This week, many members of the gang had to choose between the lesser of two evils, which of course, ties in perfectly with the episode’s title, “Lesser Evils.” Some were conflicted by this choice, others not so much.
As always, spoilers. And I promise by next week I’ll have these done a little earlier in the week – I finally figured out the best way to recap while watching (only took me 22 episodes), and work should slow down a bit, so at least for the last 3 episodes of season 2 (sob that there are only that many episodes left), the recap/reviews should be up a little sooner.
Drama at Brakebills
Quentin has been put in a cage by Dean Fogg & Professor Lipson after Penny and Kady came to them for help. You know, because Alice the niffin tried to kill Penny last week, as well as destroying Q from within.
Quentin thinks it’s a little redundant to be shackled while he is also in the cage, but it’s for his own safety. In the cage next to him, Josh (of last season’s Victoria and Josh, soon to be a sitcom on Disney Channel!) has contracted sexually transmitted lyncathropy, which, like Q if he continues to hold on Alice, will be something that’s not curable but only treatable. To Quentin’s dismay (reminiscent of how I used to feel when I caught my older cousin snooping through my shit), Penny and Kady go through his bag in order to get the button back to Fillory.
Professor Lipson reminds him that, you know, he’s dying and probably should worry about something other than his damn bag. However, to Q’s credit, I also would have accepted death over my cousin reading about the way I used to fawn over Anthony Keidis. So…yeah…I’m with you on priorities, Q.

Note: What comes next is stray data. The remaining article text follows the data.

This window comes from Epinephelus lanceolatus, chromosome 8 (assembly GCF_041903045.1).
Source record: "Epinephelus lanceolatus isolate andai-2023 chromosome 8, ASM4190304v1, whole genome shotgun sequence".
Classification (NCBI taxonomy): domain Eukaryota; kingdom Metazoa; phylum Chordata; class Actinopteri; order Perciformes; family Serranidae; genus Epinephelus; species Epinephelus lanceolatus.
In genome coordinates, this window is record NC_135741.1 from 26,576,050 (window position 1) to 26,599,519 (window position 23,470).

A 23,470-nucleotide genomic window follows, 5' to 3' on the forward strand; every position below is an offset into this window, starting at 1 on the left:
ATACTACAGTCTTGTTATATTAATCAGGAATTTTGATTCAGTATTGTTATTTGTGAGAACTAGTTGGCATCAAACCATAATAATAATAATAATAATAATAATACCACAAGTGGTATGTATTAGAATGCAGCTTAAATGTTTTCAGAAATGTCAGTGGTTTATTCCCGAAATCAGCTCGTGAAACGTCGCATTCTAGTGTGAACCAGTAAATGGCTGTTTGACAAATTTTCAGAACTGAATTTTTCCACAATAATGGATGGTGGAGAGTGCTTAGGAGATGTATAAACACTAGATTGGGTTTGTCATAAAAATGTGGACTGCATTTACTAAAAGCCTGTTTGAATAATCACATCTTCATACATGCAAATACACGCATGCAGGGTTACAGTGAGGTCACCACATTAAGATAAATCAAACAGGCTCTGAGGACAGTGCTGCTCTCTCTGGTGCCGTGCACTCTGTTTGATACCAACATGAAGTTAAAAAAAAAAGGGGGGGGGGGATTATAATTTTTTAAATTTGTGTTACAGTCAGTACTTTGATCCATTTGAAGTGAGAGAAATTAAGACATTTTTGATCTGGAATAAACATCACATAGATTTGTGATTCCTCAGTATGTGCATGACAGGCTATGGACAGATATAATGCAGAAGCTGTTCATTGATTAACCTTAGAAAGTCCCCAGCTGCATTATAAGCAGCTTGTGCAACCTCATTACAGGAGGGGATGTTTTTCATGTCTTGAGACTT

Later, Quentin is struggling with a very disgusted Alice, as Josh marks his territory in exactly the way you think he does.
Not aware that Alice is also talking to Quentin, Josh reminds his cage mate that being a lyncanthrope isn’t pretty, and they aren’t all the same. Alice pounces on that concept to try to get Q to set her free, saying that all niffins aren’t the same – he shouldn’t assume that she would go on a killing spree, the same way they shouldn’t assume Josh would kill because he was pre-werewolf. Q refuses to release her even though all she wants to do is produce beautiful, high-level magic – he can’t imagine a world without Alice and he can’t imagine boxing her either. Josh, meanwhile, thinks Q is talking to him (admittedly about some weird shit) because he doesn’t understand that Quentin literally has the weight of the world on his back…and that it talks…and makes threats.
Later, Alice tries to gain leverage by talking to Julia, trying to get the other woman to release her. She focuses on the cold clarity in which Julia can now see the world, seeing as she no longer has her shade to hold her back.
Alice shares that she has the needed energy to help with Reynard, but Julia may still have a bit of Shade in her, since she denies the niffin’s request, given that she’s causing Q to bleed out from his brain and collapse in his cage.
Later, after Julia nearly sacrifices him to Reynard to try to force him to release Alice, Q realizes how futile it has been to keep niffin Alice with him. He can’t bring himself to box her either, so he sets her free with the warning that he hopes she just does beautiful magic, and you know, not murder people. After a meaningful look between them, and an ambiguous giggle from Alice, she shoots up into the air like a blue streaking star, leaving Q alone to figure out what the hell to do next.
This Fillory Story Isn’t Just Filler
Margo and El are talking to their advisers about the fact that they are the least popular and trusted monarchs in history in Fillory. Julia’s tree genocide (or “aborcide” as amazing Tick Pickwick suggests, for a kinder, gentler, alternative) has caused the military to desert their posts, and the other trees are readying for civil war. Additionally, Ember’s bowel movement in the Wellspring is causing magical brownouts with increasing frequency.